Governments should extend the protection of nature far beyond iconic creatures such as tigers and elephants to species including worms and beetles that are vital to human prosperity, the chair of a global scientific project said on Thursday.
More than 550 IPBES experts from more than 100 nations, in the most comprehensive review to date, will issue regional reports about the state of nature in the Americas, Asia and the Pacific, Africa, and Europe and Central Asia in March 2018.
They will also issue a report on land degradation and restoration in 2018, and a global summary of biodiversity in 2019, he said.
Man-made threats to nature include pollution, the clearance of forests to make way for farms and cities, invasive species in new habitats and rising temperatures caused by man-made greenhouse gas emissions.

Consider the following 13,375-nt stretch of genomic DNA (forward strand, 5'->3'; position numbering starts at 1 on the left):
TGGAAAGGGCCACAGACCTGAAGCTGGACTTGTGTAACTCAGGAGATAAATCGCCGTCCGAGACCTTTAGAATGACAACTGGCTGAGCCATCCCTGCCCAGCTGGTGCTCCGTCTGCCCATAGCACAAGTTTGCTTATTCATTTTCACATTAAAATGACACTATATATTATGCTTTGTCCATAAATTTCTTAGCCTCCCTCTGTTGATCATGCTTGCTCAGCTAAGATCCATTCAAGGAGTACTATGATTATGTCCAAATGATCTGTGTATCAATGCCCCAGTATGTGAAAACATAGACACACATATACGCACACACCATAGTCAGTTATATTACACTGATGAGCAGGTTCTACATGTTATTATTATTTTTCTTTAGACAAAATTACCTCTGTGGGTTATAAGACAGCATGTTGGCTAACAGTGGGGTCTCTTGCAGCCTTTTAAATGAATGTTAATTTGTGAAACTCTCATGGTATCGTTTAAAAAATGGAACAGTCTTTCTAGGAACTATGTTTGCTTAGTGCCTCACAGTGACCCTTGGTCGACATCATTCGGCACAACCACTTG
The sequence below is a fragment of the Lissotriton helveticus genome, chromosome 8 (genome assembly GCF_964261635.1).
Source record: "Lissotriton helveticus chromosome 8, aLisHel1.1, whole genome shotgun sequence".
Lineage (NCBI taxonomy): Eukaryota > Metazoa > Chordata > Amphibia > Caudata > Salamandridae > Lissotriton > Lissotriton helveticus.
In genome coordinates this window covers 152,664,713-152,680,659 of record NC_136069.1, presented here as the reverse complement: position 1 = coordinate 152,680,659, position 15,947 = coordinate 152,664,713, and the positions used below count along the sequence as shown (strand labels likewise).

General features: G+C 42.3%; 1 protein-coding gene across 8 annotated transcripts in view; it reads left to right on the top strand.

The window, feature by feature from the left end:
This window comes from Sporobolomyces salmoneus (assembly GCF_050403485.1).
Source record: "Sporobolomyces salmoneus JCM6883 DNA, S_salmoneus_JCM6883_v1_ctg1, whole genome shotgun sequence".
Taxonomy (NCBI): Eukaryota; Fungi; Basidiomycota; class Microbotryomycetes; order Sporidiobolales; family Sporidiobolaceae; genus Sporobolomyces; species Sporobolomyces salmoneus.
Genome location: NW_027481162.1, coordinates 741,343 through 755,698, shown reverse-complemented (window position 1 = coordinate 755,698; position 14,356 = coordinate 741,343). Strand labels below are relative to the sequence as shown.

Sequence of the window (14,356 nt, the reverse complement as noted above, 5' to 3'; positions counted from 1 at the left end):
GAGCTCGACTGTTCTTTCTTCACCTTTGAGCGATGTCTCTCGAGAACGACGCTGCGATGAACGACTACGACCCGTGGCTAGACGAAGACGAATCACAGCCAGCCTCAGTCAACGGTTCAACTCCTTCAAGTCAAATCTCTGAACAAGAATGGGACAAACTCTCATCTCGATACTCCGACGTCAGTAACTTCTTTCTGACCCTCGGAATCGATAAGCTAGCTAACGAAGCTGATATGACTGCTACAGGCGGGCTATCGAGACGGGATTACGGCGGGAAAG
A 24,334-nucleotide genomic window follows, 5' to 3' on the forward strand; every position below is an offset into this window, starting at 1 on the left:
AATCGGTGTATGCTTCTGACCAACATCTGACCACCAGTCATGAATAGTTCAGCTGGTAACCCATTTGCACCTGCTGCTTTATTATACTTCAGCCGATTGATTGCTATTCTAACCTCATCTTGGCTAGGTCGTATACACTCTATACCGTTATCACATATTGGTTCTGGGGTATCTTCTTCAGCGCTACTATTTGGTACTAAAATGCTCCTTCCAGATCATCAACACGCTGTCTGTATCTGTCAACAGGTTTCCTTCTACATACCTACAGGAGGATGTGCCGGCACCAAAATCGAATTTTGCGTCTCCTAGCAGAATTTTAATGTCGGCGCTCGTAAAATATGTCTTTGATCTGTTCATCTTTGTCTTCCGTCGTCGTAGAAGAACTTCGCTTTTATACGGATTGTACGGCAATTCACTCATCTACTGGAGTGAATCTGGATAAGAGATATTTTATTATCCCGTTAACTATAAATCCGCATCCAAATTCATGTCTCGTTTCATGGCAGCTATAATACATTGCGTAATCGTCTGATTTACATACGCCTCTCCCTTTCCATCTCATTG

IPBES issued its first report last year, showing that bees and other pollinators are at risk from pesticides and disease.
It estimated that $235 billion to $577 billion of annual world food production at market prices, from coffee in Brazil to apples in China, depends on pollinators.
The IPBES reports would gauge the risks to natural systems, ranging from coral reefs to cloud forests.
Some past U.N. reports say that human pressures mean the world is heading for a “sixth extinction” comparable to the cataclysm that wiped out the dinosaurs 65 million years ago.
Source: News agencies